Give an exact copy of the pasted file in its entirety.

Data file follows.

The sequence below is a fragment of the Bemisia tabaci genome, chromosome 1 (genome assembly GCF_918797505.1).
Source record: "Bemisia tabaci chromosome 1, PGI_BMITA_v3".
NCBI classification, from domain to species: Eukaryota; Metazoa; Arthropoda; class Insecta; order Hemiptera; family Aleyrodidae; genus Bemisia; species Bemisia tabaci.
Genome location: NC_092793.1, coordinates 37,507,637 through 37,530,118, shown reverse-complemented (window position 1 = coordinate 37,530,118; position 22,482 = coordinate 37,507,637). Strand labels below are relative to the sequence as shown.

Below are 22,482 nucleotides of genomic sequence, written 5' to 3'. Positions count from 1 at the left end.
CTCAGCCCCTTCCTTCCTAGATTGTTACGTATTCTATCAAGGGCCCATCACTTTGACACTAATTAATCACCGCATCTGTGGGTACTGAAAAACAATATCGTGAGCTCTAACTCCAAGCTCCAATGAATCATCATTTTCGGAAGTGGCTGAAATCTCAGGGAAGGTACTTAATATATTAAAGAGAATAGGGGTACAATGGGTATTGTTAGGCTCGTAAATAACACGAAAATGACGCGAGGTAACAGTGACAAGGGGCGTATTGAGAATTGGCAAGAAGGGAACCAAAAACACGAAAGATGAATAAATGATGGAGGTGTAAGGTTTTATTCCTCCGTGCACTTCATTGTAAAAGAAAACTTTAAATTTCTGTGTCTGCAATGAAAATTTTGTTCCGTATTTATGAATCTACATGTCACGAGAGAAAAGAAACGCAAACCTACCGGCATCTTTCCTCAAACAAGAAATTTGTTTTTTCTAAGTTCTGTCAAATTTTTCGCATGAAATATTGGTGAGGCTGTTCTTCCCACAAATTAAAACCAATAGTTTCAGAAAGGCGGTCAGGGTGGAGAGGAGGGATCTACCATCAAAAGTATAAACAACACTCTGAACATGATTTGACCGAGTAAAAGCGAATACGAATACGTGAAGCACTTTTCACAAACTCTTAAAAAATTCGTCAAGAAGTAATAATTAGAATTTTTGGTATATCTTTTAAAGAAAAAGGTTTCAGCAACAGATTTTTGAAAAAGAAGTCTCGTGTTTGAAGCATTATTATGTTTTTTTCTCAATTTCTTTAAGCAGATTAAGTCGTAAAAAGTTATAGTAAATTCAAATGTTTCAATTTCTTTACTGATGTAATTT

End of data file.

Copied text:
The sequence below is a fragment of the Bemisia tabaci genome, chromosome 1 (genome assembly GCF_918797505.1).
Source record: "Bemisia tabaci chromosome 1, PGI_BMITA_v3".
NCBI classification, from domain to species: Eukaryota; Metazoa; Arthropoda; class Insecta; order Hemiptera; family Aleyrodidae; genus Bemisia; species Bemisia tabaci.
Genome location: NC_092793.1, coordinates 37,507,637 through 37,530,118, shown reverse-complemented (window position 1 = coordinate 37,530,118; position 22,482 = coordinate 37,507,637). Strand labels below are relative to the sequence as shown.

Below are 22,482 nucleotides of genomic sequence, written 5' to 3'. Positions count from 1 at the left end.
CTCAGCCCCTTCCTTCCTAGATTGTTACGTATTCTATCAAGGGCCCATCACTTTGACACTAATTAATCACCGCATCTGTGGGTACTGAAAAACAATATCGTGAGCTCTAACTCCAAGCTCCAATGAATCATCATTTTCGGAAGTGGCTGAAATCTCAGGGAAGGTACTTAATATATTAAAGAGAATAGGGGTACAATGGGTATTGTTAGGCTCGTAAATAACACGAAAATGACGCGAGGTAACAGTGACAAGGGGCGTATTGAGAATTGGCAAGAAGGGAACCAAAAACACGAAAGATGAATAAATGATGGAGGTGTAAGGTTTTATTCCTCCGTGCACTTCATTGTAAAAGAAAACTTTAAATTTCTGTGTCTGCAATGAAAATTTTGTTCCGTATTTATGAATCTACATGTCACGAGAGAAAAGAAACGCAAACCTACCGGCATCTTTCCTCAAACAAGAAATTTGTTTTTTCTAAGTTCTGTCAAATTTTTCGCATGAAATATTGGTGAGGCTGTTCTTCCCACAAATTAAAACCAATAGTTTCAGAAAGGCGGTCAGGGTGGAGAGGAGGGATCTACCATCAAAAGTATAAACAACACTCTGAACATGATTTGACCGAGTAAAAGCGAATACGAATACGTGAAGCACTTTTCACAAACTCTTAAAAAATTCGTCAAGAAGTAATAATTAGAATTTTTGGTATATCTTTTAAAGAAAAAGGTTTCAGCAACAGATTTTTGAAAAAGAAGTCTCGTGTTTGAAGCATTATTATGTTTTTTTCTCAATTTCTTTAAGCAGATTAAGTCGTAAAAAGTTATAGTAAATTCAAATGTTTCAATTTCTTTACTGATGTAATTT